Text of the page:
Motions to reconsider here.
The order at issue is here.
All of the cards were stacked against the parents in these proceedings and the parents lost 100 percent of the time.
That’s right, you didn’t misread that. The state won 100 percent of the time, which isn’t surprising given that only the state was allowed to present any evidence and all of that evidence was submitted secretly to the judge. But two South Dakota Indian tribes — the Oglala Sioux Tribe and the Rosebud Sioux Tribe — and three Indian parents fought back.
The 45 page order granting partial summary judgment is HERE, with a judgment order granting injunctive and declaratory relief forthcoming in May.
The court finds that Judge Davis, States Attorney Vargo, Secretary Valenti and Ms. Van Hunnick developed and implemented policies and procedures for the removal of Indian children from their parents’ custody in violation of the mandates of the Indian Child Welfare Act and in violation of the Due Process Clause of the Fourteenth Amendment to the United States Constitution.
The case directly addressed section 1922 emergency removal standard of evidence and return of the child; and due process claims at those emergency hearings (48-hour hearing) of notice, the right of parents to present evidence, to cross-examine witnesses, attorney representation, and a decision based on evidence at that hearing.
Among many other things, the judge addresses both the old and new Guidelines (which specifically mentioned this case):
A simple examination of these administrative materials should have convinced the defendants that their policies and procedures were not in conformity with ICWA § 1922, the DOI Guidelines or the Guidelines promulgated by the South Dakota Unified Judicial System. Indian children, parents and tribes deserve better.
The order grants summary judgment on the ICWA violations AND the Due Process ones:
Judge Davis and the other defendants failed to protect Indian parents’ fundamental rights to a fair hearing by not allowing them to present evidence to contradict the State’s removal documents. The defendants failed by not allowing the parents to confront and cross-examine DSS witnesses. The defendants failed by using documents as a basis for the court’s decisions which were not provided to the parents and which were not received in evidence at the 48-hour hearings.
This is amazing–congratulations and many thanks to all involved. Especially to the families.
Fairly long read here.
Hanna is representing two South Dakota tribes in a class action lawsuit filed against state officials for systematically violating the act. Last week, the Bureau of Indian Affairs issues updated ICWA guidelines for state courts for the first time since 1979, specifically citing the lawsuit.
In December, US attorney general Eric Holder announced a new initiative to “actively identify state-court cases where the US can file briefs opposing the unnecessary and illegal removal of Indian children from their families and their tribal communities.” Holder promised to strengthen the act by ensuring compliance with the federal law with the caveat that “barriers erected over centuries of discrimination will not be surmounted overnight.”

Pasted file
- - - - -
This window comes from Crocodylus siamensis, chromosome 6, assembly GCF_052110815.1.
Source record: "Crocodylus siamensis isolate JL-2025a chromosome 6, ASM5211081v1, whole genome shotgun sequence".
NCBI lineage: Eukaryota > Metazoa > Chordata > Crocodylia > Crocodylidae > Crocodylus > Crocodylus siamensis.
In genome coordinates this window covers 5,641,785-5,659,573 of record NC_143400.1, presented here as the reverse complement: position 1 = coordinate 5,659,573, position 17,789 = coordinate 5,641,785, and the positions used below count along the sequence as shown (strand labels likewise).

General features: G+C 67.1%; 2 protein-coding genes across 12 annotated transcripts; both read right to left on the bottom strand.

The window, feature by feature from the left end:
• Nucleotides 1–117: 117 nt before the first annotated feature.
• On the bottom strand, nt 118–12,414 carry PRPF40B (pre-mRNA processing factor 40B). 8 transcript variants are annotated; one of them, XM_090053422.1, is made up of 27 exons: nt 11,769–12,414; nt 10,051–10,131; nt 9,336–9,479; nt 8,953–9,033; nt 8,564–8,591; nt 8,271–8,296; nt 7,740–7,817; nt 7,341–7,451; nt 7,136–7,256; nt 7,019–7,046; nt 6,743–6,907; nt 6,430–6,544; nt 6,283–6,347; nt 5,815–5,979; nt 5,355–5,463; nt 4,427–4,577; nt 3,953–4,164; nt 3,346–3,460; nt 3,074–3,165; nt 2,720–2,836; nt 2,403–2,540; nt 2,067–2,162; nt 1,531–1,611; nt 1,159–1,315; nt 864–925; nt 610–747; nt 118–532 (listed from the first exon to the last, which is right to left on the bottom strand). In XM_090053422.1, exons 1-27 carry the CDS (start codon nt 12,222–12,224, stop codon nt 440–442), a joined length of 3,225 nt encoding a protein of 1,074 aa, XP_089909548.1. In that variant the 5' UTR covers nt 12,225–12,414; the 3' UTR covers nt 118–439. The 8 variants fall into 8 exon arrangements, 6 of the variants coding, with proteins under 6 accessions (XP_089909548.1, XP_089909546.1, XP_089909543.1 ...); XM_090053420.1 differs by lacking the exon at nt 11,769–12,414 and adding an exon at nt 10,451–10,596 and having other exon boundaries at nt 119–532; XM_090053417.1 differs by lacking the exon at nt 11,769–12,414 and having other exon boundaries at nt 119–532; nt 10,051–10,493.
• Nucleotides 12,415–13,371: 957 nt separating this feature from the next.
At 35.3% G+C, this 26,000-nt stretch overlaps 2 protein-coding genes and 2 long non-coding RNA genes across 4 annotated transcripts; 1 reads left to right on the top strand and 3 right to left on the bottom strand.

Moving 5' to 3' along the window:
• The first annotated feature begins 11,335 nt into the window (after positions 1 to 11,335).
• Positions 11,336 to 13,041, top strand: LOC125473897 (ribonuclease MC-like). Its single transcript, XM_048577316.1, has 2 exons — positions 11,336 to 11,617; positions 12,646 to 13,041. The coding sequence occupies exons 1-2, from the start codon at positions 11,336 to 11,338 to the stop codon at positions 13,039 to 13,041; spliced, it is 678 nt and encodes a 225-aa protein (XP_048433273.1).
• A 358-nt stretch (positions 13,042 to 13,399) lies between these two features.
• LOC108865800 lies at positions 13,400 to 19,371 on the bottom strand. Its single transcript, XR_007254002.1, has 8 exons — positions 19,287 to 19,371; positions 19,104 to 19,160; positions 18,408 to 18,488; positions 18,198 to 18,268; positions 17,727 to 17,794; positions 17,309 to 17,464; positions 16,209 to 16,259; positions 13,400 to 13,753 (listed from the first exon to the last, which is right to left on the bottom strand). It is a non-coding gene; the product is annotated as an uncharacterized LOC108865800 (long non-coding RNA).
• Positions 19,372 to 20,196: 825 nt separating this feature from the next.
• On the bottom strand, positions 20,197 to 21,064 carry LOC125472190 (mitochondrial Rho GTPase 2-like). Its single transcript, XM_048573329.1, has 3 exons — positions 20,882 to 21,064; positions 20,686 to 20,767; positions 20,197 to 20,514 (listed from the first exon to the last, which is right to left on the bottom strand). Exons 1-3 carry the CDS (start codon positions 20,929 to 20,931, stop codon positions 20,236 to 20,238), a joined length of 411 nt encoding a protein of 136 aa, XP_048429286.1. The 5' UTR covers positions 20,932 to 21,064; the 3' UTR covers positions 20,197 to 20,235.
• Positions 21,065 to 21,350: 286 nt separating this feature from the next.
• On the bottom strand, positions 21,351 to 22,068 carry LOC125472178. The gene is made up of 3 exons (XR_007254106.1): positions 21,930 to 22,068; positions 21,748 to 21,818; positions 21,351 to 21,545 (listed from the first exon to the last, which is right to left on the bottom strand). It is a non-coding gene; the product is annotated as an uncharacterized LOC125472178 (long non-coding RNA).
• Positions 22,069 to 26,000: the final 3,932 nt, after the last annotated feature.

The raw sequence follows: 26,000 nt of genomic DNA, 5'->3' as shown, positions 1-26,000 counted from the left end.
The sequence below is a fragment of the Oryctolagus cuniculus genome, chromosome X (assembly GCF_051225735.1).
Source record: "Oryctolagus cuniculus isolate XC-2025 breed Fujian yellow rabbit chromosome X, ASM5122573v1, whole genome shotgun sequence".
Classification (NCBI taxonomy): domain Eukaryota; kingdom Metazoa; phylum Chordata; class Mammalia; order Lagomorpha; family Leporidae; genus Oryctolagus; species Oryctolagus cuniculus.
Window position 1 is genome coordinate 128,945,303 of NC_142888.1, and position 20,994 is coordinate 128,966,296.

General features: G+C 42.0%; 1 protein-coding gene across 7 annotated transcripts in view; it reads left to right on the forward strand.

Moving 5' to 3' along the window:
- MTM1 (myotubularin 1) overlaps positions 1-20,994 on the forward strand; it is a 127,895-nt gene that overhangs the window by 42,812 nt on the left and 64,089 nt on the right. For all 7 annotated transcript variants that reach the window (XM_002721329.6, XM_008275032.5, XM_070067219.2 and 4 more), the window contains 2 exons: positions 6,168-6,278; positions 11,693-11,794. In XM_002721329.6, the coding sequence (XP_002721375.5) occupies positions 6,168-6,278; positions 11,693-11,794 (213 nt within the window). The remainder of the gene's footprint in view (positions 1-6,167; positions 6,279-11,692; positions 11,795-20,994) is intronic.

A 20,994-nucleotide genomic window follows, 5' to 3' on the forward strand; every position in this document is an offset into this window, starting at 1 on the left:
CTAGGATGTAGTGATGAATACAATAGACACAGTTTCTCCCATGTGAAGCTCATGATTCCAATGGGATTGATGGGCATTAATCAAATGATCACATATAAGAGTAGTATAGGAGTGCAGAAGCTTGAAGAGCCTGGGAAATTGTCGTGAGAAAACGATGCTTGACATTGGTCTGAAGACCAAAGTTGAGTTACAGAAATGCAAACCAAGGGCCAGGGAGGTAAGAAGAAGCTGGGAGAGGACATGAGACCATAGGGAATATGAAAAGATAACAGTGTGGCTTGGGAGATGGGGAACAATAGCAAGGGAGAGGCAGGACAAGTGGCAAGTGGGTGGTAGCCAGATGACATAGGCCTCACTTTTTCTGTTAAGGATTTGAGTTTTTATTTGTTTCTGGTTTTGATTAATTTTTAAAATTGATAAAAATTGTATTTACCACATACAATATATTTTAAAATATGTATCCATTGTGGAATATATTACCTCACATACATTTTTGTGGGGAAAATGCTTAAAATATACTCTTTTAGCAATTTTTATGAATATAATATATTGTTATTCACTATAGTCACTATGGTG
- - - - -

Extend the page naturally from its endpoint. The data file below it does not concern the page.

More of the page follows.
Many native families and advocates say the commitment is long overdue. After decades of assimilation-oriented policies, ICWA was passed in 1978. By then, one in four Native American children were removed from their families and placed in boarding schools, adoption or foster care placements.
Despite the law’s intentions, the removal rate of all American Indian children increased to 35% over the following decade, 85% of whom were placed in non-Indian homes. Thirty-five years later, these children remain staggeringly overrepresented in state foster care placements across the country.
Thanks to MM for the heads up.
This summer the Justice Department intervened for the first time in its history in a federal district court case in South Dakota, concluding that the state has violated the rights of Native American parents.
Two of the state’s largest tribes argued that the state has removed children in hearings where parents were rarely allowed to speak and often lasted less than 60 seconds. The children were then placed indefinitely in largely white foster homes.
Stephen Pevar, a senior staff attorney at the American Civil Liberties Union, which brought the suit along with the Oglala Sioux and Rosebud Sioux tribes, called the hearings “kangaroo courts.”
“There was nothing — nothing — that any of the parents did or could have done,” Pevar said. “It was a predetermined outcome in every one of these cases.”
On August 27, 2014, members will join Stephen Pevar, senior staff attorney with the American Civil Liberties Union (ACLU), for this webinar as he gives an update on the ICWA compliance class action lawsuit, Oglala Sioux Tribe v. Van Hunnik. The lawsuit was filed by the ACLU against South Dakota state and local officials who have an alleged history of violating the ICWA, resulting in devastating ramifications for American Indian children and families in the state. Mr. Pevar will also discuss the overarching goals of the lawsuit and the implications this case has for ICWA. http://www.nicwa.org/membership/benefits/index.asp
To register, contact Ava Hansen NICWA’s member relations manager at firstname.lastname@example.org